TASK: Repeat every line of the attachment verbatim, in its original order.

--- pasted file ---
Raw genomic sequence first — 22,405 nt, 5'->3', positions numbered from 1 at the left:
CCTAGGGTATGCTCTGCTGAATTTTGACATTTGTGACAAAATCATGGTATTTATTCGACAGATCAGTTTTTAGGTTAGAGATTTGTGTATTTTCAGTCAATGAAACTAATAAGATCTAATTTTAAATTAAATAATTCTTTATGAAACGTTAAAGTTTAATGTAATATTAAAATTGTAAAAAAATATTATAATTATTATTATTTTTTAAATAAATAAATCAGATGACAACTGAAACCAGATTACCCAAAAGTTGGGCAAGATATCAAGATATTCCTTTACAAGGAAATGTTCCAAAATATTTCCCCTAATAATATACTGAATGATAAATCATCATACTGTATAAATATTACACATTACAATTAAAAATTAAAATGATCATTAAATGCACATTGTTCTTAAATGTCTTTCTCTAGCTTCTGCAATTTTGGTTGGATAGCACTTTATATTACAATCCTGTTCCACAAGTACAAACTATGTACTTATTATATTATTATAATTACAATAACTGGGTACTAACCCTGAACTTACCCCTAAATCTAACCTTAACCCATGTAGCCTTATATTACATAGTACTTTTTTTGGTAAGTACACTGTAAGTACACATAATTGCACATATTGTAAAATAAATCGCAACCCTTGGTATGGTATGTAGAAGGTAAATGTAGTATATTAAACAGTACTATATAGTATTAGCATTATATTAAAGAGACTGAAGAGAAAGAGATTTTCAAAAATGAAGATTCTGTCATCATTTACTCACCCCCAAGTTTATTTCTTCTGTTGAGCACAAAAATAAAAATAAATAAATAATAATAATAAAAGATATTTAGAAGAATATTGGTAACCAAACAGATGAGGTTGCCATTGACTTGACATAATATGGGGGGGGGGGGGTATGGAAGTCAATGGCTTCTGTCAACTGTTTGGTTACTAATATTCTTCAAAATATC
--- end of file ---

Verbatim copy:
Raw genomic sequence first — 22,405 nt, 5'->3', positions numbered from 1 at the left:
CCTAGGGTATGCTCTGCTGAATTTTGACATTTGTGACAAAATCATGGTATTTATTCGACAGATCAGTTTTTAGGTTAGAGATTTGTGTATTTTCAGTCAATGAAACTAATAAGATCTAATTTTAAATTAAATAATTCTTTATGAAACGTTAAAGTTTAATGTAATATTAAAATTGTAAAAAAATATTATAATTATTATTATTTTTTAAATAAATAAATCAGATGACAACTGAAACCAGATTACCCAAAAGTTGGGCAAGATATCAAGATATTCCTTTACAAGGAAATGTTCCAAAATATTTCCCCTAATAATATACTGAATGATAAATCATCATACTGTATAAATATTACACATTACAATTAAAAATTAAAATGATCATTAAATGCACATTGTTCTTAAATGTCTTTCTCTAGCTTCTGCAATTTTGGTTGGATAGCACTTTATATTACAATCCTGTTCCACAAGTACAAACTATGTACTTATTATATTATTATAATTACAATAACTGGGTACTAACCCTGAACTTACCCCTAAATCTAACCTTAACCCATGTAGCCTTATATTACATAGTACTTTTTTTGGTAAGTACACTGTAAGTACACATAATTGCACATATTGTAAAATAAATCGCAACCCTTGGTATGGTATGTAGAAGGTAAATGTAGTATATTAAACAGTACTATATAGTATTAGCATTATATTAAAGAGACTGAAGAGAAAGAGATTTTCAAAAATGAAGATTCTGTCATCATTTACTCACCCCCAAGTTTATTTCTTCTGTTGAGCACAAAAATAAAAATAAATAAATAATAATAATAAAAGATATTTAGAAGAATATTGGTAACCAAACAGATGAGGTTGCCATTGACTTGACATAATATGGGGGGGGGGGGGTATGGAAGTCAATGGCTTCTGTCAACTGTTTGGTTACTAATATTCTTCAAAATATC